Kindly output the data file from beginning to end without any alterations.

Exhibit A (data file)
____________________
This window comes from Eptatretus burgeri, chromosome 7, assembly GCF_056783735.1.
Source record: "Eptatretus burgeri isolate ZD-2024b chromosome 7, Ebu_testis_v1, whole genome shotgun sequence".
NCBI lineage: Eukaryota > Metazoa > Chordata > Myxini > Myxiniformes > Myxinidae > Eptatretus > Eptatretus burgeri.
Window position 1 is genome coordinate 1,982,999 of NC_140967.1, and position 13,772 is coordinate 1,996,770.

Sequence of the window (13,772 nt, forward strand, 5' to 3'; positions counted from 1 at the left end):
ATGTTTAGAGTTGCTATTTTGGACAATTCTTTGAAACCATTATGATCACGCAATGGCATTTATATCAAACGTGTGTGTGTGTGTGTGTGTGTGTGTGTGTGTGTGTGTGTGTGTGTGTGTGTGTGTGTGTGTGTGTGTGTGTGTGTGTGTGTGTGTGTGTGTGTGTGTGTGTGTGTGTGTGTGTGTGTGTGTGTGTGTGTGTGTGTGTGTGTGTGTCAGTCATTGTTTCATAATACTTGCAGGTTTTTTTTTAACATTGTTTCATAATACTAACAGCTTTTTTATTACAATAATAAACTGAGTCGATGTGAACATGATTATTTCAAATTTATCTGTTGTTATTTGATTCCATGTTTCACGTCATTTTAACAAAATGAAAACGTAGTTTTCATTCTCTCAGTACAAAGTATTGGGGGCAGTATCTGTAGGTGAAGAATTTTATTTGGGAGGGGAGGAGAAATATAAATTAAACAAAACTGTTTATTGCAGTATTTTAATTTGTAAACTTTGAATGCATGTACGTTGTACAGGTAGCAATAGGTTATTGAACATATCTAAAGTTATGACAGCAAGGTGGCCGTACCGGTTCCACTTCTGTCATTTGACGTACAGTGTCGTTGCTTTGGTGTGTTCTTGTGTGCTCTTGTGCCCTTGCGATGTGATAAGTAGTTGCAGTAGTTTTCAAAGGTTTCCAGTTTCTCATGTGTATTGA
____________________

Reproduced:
This window comes from Eptatretus burgeri, chromosome 7, assembly GCF_056783735.1.
Source record: "Eptatretus burgeri isolate ZD-2024b chromosome 7, Ebu_testis_v1, whole genome shotgun sequence".
NCBI lineage: Eukaryota > Metazoa > Chordata > Myxini > Myxiniformes > Myxinidae > Eptatretus > Eptatretus burgeri.
Window position 1 is genome coordinate 1,982,999 of NC_140967.1, and position 13,772 is coordinate 1,996,770.

Sequence of the window (13,772 nt, forward strand, 5' to 3'; positions counted from 1 at the left end):
ATGTTTAGAGTTGCTATTTTGGACAATTCTTTGAAACCATTATGATCACGCAATGGCATTTATATCAAACGTGTGTGTGTGTGTGTGTGTGTGTGTGTGTGTGTGTGTGTGTGTGTGTGTGTGTGTGTGTGTGTGTGTGTGTGTGTGTGTGTGTGTGTGTGTGTGTGTGTGTGTGTGTGTGTGTGTGTGTGTGTGTGTGTGTGTGTGTGTGTGTGTCAGTCATTGTTTCATAATACTTGCAGGTTTTTTTTTAACATTGTTTCATAATACTAACAGCTTTTTTATTACAATAATAAACTGAGTCGATGTGAACATGATTATTTCAAATTTATCTGTTGTTATTTGATTCCATGTTTCACGTCATTTTAACAAAATGAAAACGTAGTTTTCATTCTCTCAGTACAAAGTATTGGGGGCAGTATCTGTAGGTGAAGAATTTTATTTGGGAGGGGAGGAGAAATATAAATTAAACAAAACTGTTTATTGCAGTATTTTAATTTGTAAACTTTGAATGCATGTACGTTGTACAGGTAGCAATAGGTTATTGAACATATCTAAAGTTATGACAGCAAGGTGGCCGTACCGGTTCCACTTCTGTCATTTGACGTACAGTGTCGTTGCTTTGGTGTGTTCTTGTGTGCTCTTGTGCCCTTGCGATGTGATAAGTAGTTGCAGTAGTTTTCAAAGGTTTCCAGTTTCTCATGTGTATTGA